July 2019 Vol.74 No. 7


CIPP Under a Golf Course

Despite Ongoing Rehab Work, Golfers Never Miss a Tee Time


Plano, Texas, embarked on a mission in 2015 to rehabilitate more than three miles of reinforced concrete pipe (RCP) after a condition assessment had shown deterioration due to corrosion from H2S (hydrogen sulfide) sewer gas.

Special access roads had to be built for equipment to reach worksites on the golf course.

The pipeline is in proximity to the White Rock Creek and Prairie Creek areas in the Trinity River watershed. Roughly half of the lines also ran through Gleneagles Country Club, which is considered one of the top golf courses in the Dallas-Fort Worth area. Rehabilitation was necessary to prevent failure of the critical line segment, especially since failure would require tearing up the golf course to fix the pipeline.

The city partnered with engineering firm Halff & Associates to design a solution to the pipe corrosion problem. Halff recommended cured-in-place pipe (CIPP) rehabilitation to repair the existing wastewater lines. Other options, such as sliplining, were also considered. Sliplining was ruled out due to the amount of flow capacity that would be lost as a result of a large reduction in the inside diameter. In addition, the number of bends in the pipeline were not ideal for a sliplining solution.

Shahrzad Tavana, senior engineer with the city of Plano, explained that “we chose CIPP due to the minimal disruption it would cause to the environmentally sensitive White Rock Creek area.”

As low bidder on the project, Insituform was chosen in August 2016 to do the work using its flagship CIPP process. Insituform is the originator of the CIPP process, with its first installation taking place in the UK in 1971.

“We felt comfortable choosing Insituform as the contractor based on its longevity in the industry and recommendations from neighboring municipalities,” Tavana added.

Project overview

According to the city, the work was performed at two locations generally identified as White Rock Creek and Prairie Creek after the two nearby creeks. The White Rock Creek portion of the job ran from Spring Creek Parkway to Plano Parkway and consisted of approximately 16,300 feet of 24- to 36-inch sanitary sewer interceptor.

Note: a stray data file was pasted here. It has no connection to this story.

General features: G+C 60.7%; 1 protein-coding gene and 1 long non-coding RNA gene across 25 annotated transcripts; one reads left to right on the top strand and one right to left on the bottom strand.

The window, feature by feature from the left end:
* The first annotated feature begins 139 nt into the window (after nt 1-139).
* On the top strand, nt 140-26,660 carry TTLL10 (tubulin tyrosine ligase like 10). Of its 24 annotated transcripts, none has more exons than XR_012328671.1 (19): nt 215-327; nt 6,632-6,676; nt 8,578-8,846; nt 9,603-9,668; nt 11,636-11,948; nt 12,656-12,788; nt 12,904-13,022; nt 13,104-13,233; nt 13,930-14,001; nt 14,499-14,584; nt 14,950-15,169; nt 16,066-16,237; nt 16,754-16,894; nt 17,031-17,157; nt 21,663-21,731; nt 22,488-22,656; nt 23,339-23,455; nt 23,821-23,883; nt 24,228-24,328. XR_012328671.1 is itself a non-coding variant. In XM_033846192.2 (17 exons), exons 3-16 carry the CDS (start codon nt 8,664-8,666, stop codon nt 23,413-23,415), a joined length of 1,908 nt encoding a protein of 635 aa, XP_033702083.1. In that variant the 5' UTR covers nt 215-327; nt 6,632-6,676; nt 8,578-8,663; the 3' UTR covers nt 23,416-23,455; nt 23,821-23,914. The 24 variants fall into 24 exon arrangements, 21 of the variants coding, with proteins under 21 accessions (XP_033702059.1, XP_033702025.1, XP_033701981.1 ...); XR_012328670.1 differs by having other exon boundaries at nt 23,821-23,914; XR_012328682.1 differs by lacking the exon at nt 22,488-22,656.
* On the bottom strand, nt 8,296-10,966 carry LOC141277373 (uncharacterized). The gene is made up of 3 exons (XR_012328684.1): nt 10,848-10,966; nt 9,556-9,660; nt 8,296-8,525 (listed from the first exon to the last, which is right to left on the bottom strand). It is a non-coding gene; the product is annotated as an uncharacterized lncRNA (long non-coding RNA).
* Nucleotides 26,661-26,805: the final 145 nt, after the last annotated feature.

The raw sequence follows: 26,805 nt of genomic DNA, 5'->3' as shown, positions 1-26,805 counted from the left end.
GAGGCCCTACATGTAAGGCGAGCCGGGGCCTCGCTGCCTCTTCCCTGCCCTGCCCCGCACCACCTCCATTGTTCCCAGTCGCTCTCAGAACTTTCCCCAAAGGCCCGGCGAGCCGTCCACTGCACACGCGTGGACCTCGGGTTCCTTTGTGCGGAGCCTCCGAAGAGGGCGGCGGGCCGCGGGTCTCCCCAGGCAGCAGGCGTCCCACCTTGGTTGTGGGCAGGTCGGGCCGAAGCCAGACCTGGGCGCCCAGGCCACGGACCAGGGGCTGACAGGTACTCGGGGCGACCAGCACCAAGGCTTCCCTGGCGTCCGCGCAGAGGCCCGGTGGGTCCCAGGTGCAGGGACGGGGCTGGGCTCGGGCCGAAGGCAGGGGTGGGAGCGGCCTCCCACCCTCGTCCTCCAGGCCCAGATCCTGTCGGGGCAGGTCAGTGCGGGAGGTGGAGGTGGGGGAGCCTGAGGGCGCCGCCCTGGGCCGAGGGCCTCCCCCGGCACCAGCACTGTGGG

Adjacent to this first portion was 1,000 feet of an 18-inch sewer main running parallel to Plano Parkway, 450 feet of 15-inch sewer main and another 150 linear feet of 15-inch sewer main. The Prairie Creek portion of the project consisted of approximately 2,500 feet of 21-inch sewer main located along the banks of Prairie Creek continuing downstream. In total, the project included 19,984 feet of sewer main rehabilitation.

About half of the project ran directly through the very exclusive Gleneagles Country Club. Work running through the club’s 36-hole golf course brought several challenges. First, two special access roads had to be built for equipment access in order to prevent damage to the greens and fairways. Additionally, most of the work had to be done within a six-month period due to the requirements of the golf course.

Other tricky setups included non-conventional pipe dispersion structures running under a drainage channel and location of manholes next to tee-boxes on the golf course. The clean and TV (CCTV) company, Nezat Training, cleaned up to 5,000 feet at a time directly next to the golf course without having to be on the premises.

In addition to the challenges presented by work on the golf course, the contractor also had to deal with three separate HOA groups, work delays due to rain and had to coordinate with a North Texas Municipal Water District Lift station.